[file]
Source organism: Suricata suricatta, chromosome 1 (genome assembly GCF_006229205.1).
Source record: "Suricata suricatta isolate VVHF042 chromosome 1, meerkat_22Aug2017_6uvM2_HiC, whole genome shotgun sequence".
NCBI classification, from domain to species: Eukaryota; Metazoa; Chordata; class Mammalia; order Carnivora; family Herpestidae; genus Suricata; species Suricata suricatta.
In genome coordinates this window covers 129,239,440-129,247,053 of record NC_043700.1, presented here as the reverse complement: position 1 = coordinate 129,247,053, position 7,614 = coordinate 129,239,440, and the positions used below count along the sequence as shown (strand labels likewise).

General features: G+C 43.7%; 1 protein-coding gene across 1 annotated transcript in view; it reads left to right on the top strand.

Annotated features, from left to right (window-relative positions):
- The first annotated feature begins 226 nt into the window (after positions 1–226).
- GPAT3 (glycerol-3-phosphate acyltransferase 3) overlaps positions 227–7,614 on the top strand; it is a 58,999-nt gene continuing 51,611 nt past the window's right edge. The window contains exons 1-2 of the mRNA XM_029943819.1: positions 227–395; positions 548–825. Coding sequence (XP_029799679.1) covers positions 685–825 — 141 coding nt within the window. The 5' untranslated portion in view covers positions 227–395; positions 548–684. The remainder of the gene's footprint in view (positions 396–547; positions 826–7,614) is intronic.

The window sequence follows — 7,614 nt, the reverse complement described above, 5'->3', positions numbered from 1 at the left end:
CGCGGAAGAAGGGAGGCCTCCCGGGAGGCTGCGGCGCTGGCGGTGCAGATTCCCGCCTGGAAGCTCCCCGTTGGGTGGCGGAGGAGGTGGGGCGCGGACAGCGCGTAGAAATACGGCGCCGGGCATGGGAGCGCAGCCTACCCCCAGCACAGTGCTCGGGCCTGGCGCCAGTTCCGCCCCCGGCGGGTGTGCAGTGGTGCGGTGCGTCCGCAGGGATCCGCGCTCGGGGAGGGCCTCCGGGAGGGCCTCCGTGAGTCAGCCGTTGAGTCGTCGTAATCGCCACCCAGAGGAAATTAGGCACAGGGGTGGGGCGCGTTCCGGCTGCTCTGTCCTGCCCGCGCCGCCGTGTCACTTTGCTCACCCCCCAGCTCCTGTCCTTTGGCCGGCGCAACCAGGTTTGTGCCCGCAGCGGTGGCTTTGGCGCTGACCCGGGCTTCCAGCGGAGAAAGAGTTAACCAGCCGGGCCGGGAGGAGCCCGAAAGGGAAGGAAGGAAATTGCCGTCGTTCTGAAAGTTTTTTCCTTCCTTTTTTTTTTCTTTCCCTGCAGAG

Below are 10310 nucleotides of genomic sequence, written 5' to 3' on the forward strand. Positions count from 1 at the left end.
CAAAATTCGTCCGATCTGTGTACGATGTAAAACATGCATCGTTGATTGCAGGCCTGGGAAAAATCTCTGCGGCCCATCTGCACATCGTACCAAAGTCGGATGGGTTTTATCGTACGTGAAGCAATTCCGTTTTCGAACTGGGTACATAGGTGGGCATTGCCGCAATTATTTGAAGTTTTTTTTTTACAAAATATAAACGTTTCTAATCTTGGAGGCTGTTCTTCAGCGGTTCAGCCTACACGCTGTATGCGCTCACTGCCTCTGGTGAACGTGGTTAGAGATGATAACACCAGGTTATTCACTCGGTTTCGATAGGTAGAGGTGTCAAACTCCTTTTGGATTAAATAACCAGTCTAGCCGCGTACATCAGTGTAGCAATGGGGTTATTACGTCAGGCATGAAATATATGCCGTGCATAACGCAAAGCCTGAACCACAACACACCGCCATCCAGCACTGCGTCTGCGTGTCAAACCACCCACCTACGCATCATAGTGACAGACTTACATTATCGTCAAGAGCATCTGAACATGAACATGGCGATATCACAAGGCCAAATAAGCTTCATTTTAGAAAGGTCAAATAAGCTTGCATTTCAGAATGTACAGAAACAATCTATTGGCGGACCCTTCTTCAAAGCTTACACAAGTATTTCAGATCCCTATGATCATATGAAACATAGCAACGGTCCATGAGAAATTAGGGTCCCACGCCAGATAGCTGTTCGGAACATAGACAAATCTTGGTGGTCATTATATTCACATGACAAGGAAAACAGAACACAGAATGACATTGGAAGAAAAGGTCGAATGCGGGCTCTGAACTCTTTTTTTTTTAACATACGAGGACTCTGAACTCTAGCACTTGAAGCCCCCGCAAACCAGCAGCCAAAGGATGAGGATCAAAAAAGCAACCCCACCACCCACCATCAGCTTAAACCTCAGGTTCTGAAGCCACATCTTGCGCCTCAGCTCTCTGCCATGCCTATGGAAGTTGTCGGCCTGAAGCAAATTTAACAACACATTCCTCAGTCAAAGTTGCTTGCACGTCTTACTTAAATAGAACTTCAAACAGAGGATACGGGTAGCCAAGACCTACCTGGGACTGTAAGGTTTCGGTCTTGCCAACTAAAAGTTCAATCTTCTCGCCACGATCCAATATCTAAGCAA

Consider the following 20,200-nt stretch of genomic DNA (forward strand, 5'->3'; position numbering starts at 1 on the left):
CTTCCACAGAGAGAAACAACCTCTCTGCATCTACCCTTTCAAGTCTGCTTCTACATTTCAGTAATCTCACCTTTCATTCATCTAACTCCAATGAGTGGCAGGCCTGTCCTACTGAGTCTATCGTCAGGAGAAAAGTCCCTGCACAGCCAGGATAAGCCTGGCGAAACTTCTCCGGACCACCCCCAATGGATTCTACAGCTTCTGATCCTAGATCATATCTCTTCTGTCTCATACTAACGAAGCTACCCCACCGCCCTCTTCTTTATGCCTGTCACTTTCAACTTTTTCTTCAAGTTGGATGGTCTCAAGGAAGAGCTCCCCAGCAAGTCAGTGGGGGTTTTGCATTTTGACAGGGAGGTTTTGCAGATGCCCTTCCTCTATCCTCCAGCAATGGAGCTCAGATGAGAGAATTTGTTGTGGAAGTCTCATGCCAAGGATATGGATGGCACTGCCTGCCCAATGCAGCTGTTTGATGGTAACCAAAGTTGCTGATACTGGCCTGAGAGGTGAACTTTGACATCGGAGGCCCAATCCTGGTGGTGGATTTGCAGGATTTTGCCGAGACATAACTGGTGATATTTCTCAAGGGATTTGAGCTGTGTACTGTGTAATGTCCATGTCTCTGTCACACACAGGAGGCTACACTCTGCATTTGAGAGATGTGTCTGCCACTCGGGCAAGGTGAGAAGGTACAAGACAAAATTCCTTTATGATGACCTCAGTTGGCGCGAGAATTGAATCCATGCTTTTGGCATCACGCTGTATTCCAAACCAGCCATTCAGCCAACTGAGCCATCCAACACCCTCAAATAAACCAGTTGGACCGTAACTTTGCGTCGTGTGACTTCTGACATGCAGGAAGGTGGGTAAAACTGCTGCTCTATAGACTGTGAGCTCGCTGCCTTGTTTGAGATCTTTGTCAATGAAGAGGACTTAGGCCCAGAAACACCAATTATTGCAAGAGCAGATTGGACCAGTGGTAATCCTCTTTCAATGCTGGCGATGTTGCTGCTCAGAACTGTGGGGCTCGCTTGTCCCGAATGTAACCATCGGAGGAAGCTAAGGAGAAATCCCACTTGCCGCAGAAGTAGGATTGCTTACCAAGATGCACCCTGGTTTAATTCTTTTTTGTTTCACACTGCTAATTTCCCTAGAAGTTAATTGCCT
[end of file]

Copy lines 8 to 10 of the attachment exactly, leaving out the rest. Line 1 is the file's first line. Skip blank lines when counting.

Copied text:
- GPAT3 (glycerol-3-phosphate acyltransferase 3) overlaps positions 227–7,614 on the top strand; it is a 58,999-nt gene continuing 51,611 nt past the window's right edge. The window contains exons 1-2 of the mRNA XM_029943819.1: positions 227–395; positions 548–825. Coding sequence (XP_029799679.1) covers positions 685–825 — 141 coding nt within the window. The 5' untranslated portion in view covers positions 227–395; positions 548–684. The remainder of the gene's footprint in view (positions 396–547; positions 826–7,614) is intronic.

The window sequence follows — 7,614 nt, the reverse complement described above, 5'->3', positions numbered from 1 at the left end:
CGCGGAAGAAGGGAGGCCTCCCGGGAGGCTGCGGCGCTGGCGGTGCAGATTCCCGCCTGGAAGCTCCCCGTTGGGTGGCGGAGGAGGTGGGGCGCGGACAGCGCGTAGAAATACGGCGCCGGGCATGGGAGCGCAGCCTACCCCCAGCACAGTGCTCGGGCCTGGCGCCAGTTCCGCCCCCGGCGGGTGTGCAGTGGTGCGGTGCGTCCGCAGGGATCCGCGCTCGGGGAGGGCCTCCGGGAGGGCCTCCGTGAGTCAGCCGTTGAGTCGTCGTAATCGCCACCCAGAGGAAATTAGGCACAGGGGTGGGGCGCGTTCCGGCTGCTCTGTCCTGCCCGCGCCGCCGTGTCACTTTGCTCACCCCCCAGCTCCTGTCCTTTGGCCGGCGCAACCAGGTTTGTGCCCGCAGCGGTGGCTTTGGCGCTGACCCGGGCTTCCAGCGGAGAAAGAGTTAACCAGCCGGGCCGGGAGGAGCCCGAAAGGGAAGGAAGGAAATTGCCGTCGTTCTGAAAGTTTTTTCCTTCCTTTTTTTTTTCTTTCCCTGCAGAG